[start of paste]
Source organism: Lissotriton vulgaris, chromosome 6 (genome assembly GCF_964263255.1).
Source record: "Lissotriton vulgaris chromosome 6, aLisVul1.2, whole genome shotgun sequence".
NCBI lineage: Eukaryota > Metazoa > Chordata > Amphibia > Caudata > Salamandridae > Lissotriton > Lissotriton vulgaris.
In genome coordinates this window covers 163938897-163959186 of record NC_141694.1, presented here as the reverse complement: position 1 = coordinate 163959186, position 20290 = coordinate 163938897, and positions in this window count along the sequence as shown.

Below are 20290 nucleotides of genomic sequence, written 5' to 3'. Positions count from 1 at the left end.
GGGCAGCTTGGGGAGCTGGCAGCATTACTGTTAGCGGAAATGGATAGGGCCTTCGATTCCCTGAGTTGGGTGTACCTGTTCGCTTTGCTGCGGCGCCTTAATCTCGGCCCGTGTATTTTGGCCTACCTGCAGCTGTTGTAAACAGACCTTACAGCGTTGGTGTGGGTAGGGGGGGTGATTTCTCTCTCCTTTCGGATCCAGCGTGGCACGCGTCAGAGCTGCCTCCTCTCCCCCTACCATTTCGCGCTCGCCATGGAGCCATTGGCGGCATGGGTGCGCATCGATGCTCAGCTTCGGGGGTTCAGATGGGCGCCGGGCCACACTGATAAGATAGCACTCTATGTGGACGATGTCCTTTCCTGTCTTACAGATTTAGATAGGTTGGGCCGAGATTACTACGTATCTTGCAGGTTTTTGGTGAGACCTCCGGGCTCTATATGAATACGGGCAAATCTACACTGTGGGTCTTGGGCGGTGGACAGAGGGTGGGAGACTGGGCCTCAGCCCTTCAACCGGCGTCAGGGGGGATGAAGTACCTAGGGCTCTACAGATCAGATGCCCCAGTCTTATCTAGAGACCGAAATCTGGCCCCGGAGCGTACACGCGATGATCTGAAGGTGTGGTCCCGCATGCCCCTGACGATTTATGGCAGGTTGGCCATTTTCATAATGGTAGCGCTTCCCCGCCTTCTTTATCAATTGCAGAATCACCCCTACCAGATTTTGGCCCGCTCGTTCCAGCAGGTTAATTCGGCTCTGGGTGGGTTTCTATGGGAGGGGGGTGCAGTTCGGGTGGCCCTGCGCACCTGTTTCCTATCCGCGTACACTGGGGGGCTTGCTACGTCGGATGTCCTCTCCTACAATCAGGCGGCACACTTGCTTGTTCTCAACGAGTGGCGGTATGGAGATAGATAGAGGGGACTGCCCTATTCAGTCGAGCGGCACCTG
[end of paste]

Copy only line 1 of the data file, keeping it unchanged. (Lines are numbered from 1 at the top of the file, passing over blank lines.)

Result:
Source organism: Lissotriton vulgaris, chromosome 6 (genome assembly GCF_964263255.1).